HARRISBURG, Pa. (WHTM) — Many municipalities are now charging stormwater management fees to help cover the cost of cleaning up waterways. It’s a federal regulation that’s not funded.
The Capital Region Water board voted Wednesday to move forward with a stormwater fee proposal, now open for public comment.
Capital Region Water’s City Beautiful H2O plan has been at least four years in the making.
“We have 20 years that we have to work to clean up our streams and fix all the infrastructure that’s in the ground,” Capital Region Water CEO Charlotte Katzenmoyer said.
Katzenmoyer says her company has already invested millions into stormwater improvements, but now they need a dedicated funding source to pay for it.
“We’ve been very deliberate in studying this and determining what is a fair fee to assess,” Katzenmoyer said.
For a typical residential property, a new stormwater fee would be an extra $6.15 a month. For even smaller properties, that’s cut in half.
“The larger property owners that generate more stormwater off of their property are going to pay more than a small resident that doesn’t generate a lot of stormwater,” Katzenmoyer said.
It’s a federal and state mandate that every municipality contributes to cleaning up the environment, but how that goal is met is where Harrisburg Mayor Eric Papenfuse disagrees.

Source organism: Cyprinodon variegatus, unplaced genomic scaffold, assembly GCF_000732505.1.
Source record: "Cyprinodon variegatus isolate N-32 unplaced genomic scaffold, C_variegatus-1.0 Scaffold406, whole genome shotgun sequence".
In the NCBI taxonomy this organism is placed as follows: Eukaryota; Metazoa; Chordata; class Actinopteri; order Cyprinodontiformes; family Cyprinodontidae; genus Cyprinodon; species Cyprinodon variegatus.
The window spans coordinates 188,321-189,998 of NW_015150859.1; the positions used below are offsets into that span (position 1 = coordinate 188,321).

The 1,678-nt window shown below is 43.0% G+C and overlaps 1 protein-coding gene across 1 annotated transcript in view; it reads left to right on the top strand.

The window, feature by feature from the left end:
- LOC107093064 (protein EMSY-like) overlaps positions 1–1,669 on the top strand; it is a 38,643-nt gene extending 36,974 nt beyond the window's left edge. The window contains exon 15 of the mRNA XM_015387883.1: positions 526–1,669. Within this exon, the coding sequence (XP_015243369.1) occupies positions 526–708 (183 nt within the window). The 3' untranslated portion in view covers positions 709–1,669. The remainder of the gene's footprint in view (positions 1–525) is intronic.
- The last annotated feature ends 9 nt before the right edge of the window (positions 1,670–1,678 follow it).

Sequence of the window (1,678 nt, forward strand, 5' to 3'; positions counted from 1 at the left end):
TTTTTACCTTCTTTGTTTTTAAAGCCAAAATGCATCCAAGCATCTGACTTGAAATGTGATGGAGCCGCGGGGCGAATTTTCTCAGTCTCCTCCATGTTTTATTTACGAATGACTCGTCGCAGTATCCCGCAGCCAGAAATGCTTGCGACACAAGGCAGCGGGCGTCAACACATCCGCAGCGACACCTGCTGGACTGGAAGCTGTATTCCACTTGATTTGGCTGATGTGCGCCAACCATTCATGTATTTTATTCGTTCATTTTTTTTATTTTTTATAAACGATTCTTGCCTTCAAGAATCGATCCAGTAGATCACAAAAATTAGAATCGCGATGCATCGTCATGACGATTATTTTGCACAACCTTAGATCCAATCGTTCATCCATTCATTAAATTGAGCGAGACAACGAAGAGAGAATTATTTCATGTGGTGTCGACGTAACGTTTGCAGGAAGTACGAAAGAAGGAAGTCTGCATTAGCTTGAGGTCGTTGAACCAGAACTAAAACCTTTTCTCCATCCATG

“We are already overtaxed, overfeed in the city and we’re dealing with a majority of our population living at or below the poverty line,” Papenfuse said.
Katzenmoyer says part of the $315 million plan involves building green infrastructure. She points to studies of Philadelphia and Lancaster that it improves quality of life.
“Those communities have seen the benefit and it’s actually not been what the mayor has been indicating that would be economic downturn and impact to the low-income residents,” Katzenmoyer said.
But Papenfuse says Katzenmoyer is wrong.
“We need cooperation from the other entities to say that we’re going to work within our means and we’re going to work together and I don’t see this as a good short-term strategy,” Papenfuse said.
The public comment period will last until Sept. 25. If all goes as planned, the rates will be finalized in October and the first billing cycle with the new fees wouldn’t be until January 2020.
If you want to give feedback on the proposed fee, click here.